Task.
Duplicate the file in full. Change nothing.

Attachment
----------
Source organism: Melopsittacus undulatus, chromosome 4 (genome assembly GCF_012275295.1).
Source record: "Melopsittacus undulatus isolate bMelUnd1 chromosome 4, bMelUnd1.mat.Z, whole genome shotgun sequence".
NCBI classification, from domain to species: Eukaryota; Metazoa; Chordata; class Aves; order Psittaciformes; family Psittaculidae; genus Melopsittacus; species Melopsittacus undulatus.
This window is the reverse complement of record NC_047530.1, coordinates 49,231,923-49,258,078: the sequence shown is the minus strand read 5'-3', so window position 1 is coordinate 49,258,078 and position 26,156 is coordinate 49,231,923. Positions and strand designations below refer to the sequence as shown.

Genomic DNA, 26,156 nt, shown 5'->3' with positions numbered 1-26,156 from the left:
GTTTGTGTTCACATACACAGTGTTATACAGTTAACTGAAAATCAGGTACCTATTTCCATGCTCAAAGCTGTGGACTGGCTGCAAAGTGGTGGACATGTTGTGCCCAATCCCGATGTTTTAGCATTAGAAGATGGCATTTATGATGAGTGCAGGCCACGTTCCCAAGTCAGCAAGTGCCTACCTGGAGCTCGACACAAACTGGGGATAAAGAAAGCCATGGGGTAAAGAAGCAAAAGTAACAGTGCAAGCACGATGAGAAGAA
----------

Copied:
Source organism: Melopsittacus undulatus, chromosome 4 (genome assembly GCF_012275295.1).
Source record: "Melopsittacus undulatus isolate bMelUnd1 chromosome 4, bMelUnd1.mat.Z, whole genome shotgun sequence".
NCBI classification, from domain to species: Eukaryota; Metazoa; Chordata; class Aves; order Psittaciformes; family Psittaculidae; genus Melopsittacus; species Melopsittacus undulatus.
This window is the reverse complement of record NC_047530.1, coordinates 49,231,923-49,258,078: the sequence shown is the minus strand read 5'-3', so window position 1 is coordinate 49,258,078 and position 26,156 is coordinate 49,231,923. Positions and strand designations below refer to the sequence as shown.

Genomic DNA, 26,156 nt, shown 5'->3' with positions numbered 1-26,156 from the left:
GTTTGTGTTCACATACACAGTGTTATACAGTTAACTGAAAATCAGGTACCTATTTCCATGCTCAAAGCTGTGGACTGGCTGCAAAGTGGTGGACATGTTGTGCCCAATCCCGATGTTTTAGCATTAGAAGATGGCATTTATGATGAGTGCAGGCCACGTTCCCAAGTCAGCAAGTGCCTACCTGGAGCTCGACACAAACTGGGGATAAAGAAAGCCATGGGGTAAAGAAGCAAAAGTAACAGTGCAAGCACGATGAGAAGAA